SPRINGFIELD, Mass. (WWLP) – While the job of a first responder can be physically taxing, it also can take a mental toll, and some organizations, like AMR are looking at strategies to support first responders.

Paramedics, firefighters, and police have to see people on their worst days, and be the first to help, and that can lead to challenges like burnout.

Freddie, a three-and-a-half-year-old golden doodle is a certified therapy dog and Administrative Operations Supervisor Melissa Piscitelli is Freddie’s handler. “I felt incredibly helpless when it came to the mental health of our staff, and I felt like being able to help with Freddie and being his handler could really help the field staff,” says Piscitelli.

According to the Substance Abuse and Mental Health Service administration, roughly a third of first responders deal with depression or PTSD, compared to only 20 percent the general population. Paramedic AJ Lamay said when the job can be intense, it can sometimes be hard to leave the emotions of work, behind.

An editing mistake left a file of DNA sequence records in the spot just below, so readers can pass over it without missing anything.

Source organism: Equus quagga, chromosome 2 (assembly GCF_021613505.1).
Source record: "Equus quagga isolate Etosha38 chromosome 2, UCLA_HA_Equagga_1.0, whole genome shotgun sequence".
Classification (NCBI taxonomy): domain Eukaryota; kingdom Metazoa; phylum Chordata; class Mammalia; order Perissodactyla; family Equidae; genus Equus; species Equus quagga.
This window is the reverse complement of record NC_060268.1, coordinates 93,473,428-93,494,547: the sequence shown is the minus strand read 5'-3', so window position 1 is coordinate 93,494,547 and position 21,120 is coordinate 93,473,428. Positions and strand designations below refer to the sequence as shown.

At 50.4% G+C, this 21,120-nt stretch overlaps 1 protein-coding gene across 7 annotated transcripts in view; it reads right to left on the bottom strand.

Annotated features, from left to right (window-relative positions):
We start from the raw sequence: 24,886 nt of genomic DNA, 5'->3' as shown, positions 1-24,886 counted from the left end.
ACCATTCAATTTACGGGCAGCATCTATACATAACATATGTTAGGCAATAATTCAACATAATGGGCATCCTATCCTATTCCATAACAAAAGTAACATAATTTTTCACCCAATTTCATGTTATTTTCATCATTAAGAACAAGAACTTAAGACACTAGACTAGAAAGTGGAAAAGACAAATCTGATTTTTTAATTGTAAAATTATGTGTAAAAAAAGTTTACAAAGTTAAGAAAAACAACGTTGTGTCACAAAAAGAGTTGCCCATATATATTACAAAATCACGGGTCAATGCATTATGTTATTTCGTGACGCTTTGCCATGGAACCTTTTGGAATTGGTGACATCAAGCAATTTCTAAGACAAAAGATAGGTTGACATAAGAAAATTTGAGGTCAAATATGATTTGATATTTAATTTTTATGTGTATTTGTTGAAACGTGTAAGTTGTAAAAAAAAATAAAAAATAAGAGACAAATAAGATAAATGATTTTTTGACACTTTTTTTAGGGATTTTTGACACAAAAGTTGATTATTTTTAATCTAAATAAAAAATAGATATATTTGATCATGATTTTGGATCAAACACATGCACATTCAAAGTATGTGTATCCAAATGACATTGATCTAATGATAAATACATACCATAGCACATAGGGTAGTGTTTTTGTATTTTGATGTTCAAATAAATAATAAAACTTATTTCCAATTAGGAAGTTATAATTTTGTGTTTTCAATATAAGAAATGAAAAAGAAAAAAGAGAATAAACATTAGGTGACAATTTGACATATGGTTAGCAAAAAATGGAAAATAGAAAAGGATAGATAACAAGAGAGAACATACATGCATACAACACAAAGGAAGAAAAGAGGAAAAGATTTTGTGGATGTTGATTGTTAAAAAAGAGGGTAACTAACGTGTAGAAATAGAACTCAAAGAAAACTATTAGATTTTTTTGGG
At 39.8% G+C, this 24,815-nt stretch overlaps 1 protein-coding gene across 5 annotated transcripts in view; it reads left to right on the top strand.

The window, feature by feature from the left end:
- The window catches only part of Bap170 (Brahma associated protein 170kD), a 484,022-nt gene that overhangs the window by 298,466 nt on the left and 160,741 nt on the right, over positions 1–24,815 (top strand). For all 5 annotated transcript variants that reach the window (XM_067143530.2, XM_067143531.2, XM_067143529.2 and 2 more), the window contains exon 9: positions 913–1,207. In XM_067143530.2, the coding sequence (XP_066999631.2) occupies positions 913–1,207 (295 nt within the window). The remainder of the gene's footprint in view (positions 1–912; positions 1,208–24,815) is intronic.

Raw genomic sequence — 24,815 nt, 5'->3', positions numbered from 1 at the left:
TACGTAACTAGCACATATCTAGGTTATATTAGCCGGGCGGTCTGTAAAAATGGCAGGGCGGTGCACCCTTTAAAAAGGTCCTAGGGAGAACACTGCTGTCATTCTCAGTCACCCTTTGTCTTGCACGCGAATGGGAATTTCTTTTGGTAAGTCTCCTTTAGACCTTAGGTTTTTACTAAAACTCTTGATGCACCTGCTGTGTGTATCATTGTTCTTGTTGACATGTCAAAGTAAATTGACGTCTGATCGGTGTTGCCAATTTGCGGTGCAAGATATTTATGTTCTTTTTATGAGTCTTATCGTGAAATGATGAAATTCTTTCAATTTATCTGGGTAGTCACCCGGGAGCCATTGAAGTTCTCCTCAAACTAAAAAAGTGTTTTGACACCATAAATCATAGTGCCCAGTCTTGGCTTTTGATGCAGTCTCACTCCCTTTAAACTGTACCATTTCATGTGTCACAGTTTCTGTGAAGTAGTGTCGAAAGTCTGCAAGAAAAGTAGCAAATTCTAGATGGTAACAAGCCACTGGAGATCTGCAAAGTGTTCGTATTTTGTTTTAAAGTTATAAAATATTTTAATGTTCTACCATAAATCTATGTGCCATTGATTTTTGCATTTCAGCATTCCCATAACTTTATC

Lamay tells 22News, “You might not know your patients or your patients families but they’re still human beings, so you still have that aspect of I care about this person even though I don’t know them.” That’s why AJ is joining the Western Mass Critical Incident Stress Management team,
taking in part in training that will allow him to offer support to his peers, when they’ve had a tough day.

Lamay added, “If you don’t get the help you need, you won’t be able to help anyone else. So I think that here at AMR Springfield we’re trying to do the best that we can to support all of our workers.”

If you or a loved one are struggling with your mental health, call or text the Mass. Behavioral Health Helpline at (833) 773-2445, or you can chat them here.